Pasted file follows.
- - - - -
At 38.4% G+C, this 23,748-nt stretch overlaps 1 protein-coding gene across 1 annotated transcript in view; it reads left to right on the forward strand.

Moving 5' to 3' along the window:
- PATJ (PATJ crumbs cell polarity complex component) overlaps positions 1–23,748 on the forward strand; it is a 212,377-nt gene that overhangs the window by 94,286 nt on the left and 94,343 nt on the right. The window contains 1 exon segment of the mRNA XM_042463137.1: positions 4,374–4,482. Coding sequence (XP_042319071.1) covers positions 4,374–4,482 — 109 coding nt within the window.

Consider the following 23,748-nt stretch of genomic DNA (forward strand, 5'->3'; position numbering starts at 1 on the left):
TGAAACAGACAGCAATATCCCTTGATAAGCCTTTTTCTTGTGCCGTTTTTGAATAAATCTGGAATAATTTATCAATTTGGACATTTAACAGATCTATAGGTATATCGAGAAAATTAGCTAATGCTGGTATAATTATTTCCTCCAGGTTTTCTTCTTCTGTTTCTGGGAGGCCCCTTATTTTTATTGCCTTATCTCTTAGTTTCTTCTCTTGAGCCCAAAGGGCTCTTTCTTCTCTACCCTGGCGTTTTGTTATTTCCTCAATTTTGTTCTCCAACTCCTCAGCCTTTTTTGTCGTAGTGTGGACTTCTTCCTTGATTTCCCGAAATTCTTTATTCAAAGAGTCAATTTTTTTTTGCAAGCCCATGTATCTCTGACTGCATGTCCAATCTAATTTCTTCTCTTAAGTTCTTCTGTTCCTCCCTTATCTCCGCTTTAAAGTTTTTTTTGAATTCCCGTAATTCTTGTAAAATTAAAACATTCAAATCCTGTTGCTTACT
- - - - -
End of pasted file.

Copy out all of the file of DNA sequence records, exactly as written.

At 38.4% G+C, this 23,748-nt stretch overlaps 1 protein-coding gene across 1 annotated transcript in view; it reads left to right on the forward strand.

Moving 5' to 3' along the window:
- PATJ (PATJ crumbs cell polarity complex component) overlaps positions 1–23,748 on the forward strand; it is a 212,377-nt gene that overhangs the window by 94,286 nt on the left and 94,343 nt on the right. The window contains 1 exon segment of the mRNA XM_042463137.1: positions 4,374–4,482. Coding sequence (XP_042319071.1) covers positions 4,374–4,482 — 109 coding nt within the window.

Consider the following 23,748-nt stretch of genomic DNA (forward strand, 5'->3'; position numbering starts at 1 on the left):
TGAAACAGACAGCAATATCCCTTGATAAGCCTTTTTCTTGTGCCGTTTTTGAATAAATCTGGAATAATTTATCAATTTGGACATTTAACAGATCTATAGGTATATCGAGAAAATTAGCTAATGCTGGTATAATTATTTCCTCCAGGTTTTCTTCTTCTGTTTCTGGGAGGCCCCTTATTTTTATTGCCTTATCTCTTAGTTTCTTCTCTTGAGCCCAAAGGGCTCTTTCTTCTCTACCCTGGCGTTTTGTTATTTCCTCAATTTTGTTCTCCAACTCCTCAGCCTTTTTTGTCGTAGTGTGGACTTCTTCCTTGATTTCCCGAAATTCTTTATTCAAAGAGTCAATTTTTTTTTGCAAGCCCATGTATCTCTGACTGCATGTCCAATCTAATTTCTTCTCTTAAGTTCTTCTGTTCCTCCCTTATCTCCGCTTTAAAGTTTTTTTTGAATTCCCGTAATTCTTGTAAAATTAAAACATTCAAATCCTGTTGCTTACT